District lines change for Assembly after election
Armed with data collected from the U.S. Census 2000, the Legislature in 2001 redrew district lines for the the Assembly and the Senate to address changes in the population of California.
Changes set for the Assembly district, that includes South Lake Tahoe, will make it more compact, removing three of its rural counties in exchange for a portion of Sacramento County. Changes to be made in the Senate district, which covers a much larger chunk of the state, are similar.
El Dorado County is represented by the 4th District of the Assembly, as are Alpine County and most of Placer, Mono, Calaveras and Amador counties.
Redistricting will remove El Dorado Hills, the most western part of El Dorado County which is experiencing a large amount of growth, from the 4th District and put it in the 10th District. The 4th District also will lose all of Mono, Calaveras and Amador counties.
An eastern portion of Sacramento County, Rio Linda, will replace the areas cut from the district.
“The district is one of the fastest growing areas in state,” said Jedd Medefind, chief of staff for 4th District Assemblyman Tim Leslie. “Because of that, they had to shrink its borders to capture the right number of people. The lines shifted slightly, but we lost almost half our geography. It’s a pretty big shift.”
The goal of redistricting is to keep the population of the 80 Assembly districts in the state about equal at 423,000. The number of people in the 4th District now is about 460,000.
Change brought by redistricting will take effect in December, after incumbent Tim Leslie, or Scott Warren, a newcomer to politics, is elected and sworn in.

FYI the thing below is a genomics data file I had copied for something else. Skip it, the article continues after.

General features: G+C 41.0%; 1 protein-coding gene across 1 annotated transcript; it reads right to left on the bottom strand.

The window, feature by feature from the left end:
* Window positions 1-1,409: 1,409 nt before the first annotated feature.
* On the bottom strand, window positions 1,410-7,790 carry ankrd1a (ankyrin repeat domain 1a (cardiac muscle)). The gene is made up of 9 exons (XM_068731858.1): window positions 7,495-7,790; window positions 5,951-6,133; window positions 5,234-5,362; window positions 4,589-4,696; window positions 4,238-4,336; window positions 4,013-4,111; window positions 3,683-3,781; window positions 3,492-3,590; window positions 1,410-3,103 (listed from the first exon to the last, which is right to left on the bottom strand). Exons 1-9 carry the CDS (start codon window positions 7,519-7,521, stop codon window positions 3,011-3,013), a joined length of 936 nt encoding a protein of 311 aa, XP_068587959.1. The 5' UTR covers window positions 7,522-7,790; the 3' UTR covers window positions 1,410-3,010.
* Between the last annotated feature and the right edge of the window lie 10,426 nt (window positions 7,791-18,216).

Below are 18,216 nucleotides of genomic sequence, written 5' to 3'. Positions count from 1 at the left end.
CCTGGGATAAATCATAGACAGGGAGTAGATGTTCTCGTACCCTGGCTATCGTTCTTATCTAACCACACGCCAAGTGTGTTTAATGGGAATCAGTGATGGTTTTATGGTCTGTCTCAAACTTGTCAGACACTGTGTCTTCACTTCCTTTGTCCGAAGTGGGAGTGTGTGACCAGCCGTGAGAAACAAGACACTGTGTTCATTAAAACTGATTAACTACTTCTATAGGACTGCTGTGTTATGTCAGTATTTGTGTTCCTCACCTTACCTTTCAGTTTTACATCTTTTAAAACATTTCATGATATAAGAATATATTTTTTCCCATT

“I didn’t have enough people so they had to give me some back,” Leslie said. “Rio Linda … the Democrats are a little stronger in that area.”
The Senate district that represents El Dorado County is the 1st District. It will remain unchanged until after the election in 2004.
Sen. Thomas “Rico” Oller represents the district. He was elected in 2000. His district contains the largest number of registered voters in the state at nearly 1 million.
“Sen. Oller used to have 13 counties in his district, from Mono to Modoc,” said Tom Hudson, Oller’s legislative director. “The district was basically the mountain counties.”
But when redistricting takes effect, it will lose Butte County, Yuba County, the western part of Nevada County and the western part of Placer County, lowering the number of residents it represents to about 900,000.
About 70 percent of Sacramento County will be added to the district.
“The change for (Oller) is much smaller than for most from a partisan point of view,” Hudson said. “Change was smaller in this district than any other in the state. Every county in this district is a Republican stronghold.”
— Gregory Crofton can be reached at (530) 542-8045 or by e-mail at firstname.lastname@example.org
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